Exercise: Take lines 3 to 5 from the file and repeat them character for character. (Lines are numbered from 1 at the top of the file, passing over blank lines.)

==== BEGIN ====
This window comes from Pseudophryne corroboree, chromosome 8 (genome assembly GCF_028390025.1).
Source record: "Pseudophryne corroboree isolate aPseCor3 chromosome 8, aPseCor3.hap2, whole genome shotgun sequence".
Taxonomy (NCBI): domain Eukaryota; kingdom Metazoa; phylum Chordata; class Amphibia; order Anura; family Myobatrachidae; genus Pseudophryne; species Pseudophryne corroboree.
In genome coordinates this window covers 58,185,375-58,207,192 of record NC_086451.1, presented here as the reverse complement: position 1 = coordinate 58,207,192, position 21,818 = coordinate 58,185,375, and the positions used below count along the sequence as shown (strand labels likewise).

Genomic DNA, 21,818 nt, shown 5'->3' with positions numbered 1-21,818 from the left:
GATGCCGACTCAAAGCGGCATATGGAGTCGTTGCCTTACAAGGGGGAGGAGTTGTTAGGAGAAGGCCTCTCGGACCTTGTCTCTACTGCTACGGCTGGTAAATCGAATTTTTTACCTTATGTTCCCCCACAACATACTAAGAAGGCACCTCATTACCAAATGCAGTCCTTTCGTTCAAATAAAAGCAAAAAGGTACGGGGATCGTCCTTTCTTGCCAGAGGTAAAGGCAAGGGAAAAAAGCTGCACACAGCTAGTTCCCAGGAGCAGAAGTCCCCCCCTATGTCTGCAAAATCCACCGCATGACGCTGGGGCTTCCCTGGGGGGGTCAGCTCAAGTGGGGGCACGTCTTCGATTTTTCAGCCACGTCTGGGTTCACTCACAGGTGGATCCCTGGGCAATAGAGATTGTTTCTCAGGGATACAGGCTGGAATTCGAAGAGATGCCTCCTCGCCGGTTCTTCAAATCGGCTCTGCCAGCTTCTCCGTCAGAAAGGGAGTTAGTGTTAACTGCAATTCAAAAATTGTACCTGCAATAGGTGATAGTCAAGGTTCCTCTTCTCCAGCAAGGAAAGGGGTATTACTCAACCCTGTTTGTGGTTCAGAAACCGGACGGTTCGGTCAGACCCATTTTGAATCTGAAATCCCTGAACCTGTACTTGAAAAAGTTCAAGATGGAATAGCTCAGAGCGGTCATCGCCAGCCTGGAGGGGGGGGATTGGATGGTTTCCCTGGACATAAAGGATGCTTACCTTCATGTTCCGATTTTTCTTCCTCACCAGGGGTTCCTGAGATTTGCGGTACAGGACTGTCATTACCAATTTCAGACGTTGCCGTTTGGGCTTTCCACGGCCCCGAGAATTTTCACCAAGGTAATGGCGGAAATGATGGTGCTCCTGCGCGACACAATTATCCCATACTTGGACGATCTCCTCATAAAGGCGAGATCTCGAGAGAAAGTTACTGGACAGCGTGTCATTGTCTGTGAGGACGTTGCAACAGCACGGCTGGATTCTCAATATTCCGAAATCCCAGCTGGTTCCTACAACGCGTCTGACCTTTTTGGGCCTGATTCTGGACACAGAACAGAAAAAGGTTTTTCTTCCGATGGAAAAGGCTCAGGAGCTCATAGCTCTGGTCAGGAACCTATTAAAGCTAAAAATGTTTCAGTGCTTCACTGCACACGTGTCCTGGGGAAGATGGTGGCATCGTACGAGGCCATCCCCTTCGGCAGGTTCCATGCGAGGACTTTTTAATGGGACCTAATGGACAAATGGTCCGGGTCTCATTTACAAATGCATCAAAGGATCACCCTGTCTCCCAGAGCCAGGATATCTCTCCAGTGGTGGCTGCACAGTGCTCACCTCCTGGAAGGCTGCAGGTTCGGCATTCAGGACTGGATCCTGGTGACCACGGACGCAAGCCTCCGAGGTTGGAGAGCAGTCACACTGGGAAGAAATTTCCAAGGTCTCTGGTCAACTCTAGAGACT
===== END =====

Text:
Taxonomy (NCBI): domain Eukaryota; kingdom Metazoa; phylum Chordata; class Amphibia; order Anura; family Myobatrachidae; genus Pseudophryne; species Pseudophryne corroboree.
In genome coordinates this window covers 58,185,375-58,207,192 of record NC_086451.1, presented here as the reverse complement: position 1 = coordinate 58,207,192, position 21,818 = coordinate 58,185,375, and the positions used below count along the sequence as shown (strand labels likewise).

Genomic DNA, 21,818 nt, shown 5'->3' with positions numbered 1-21,818 from the left: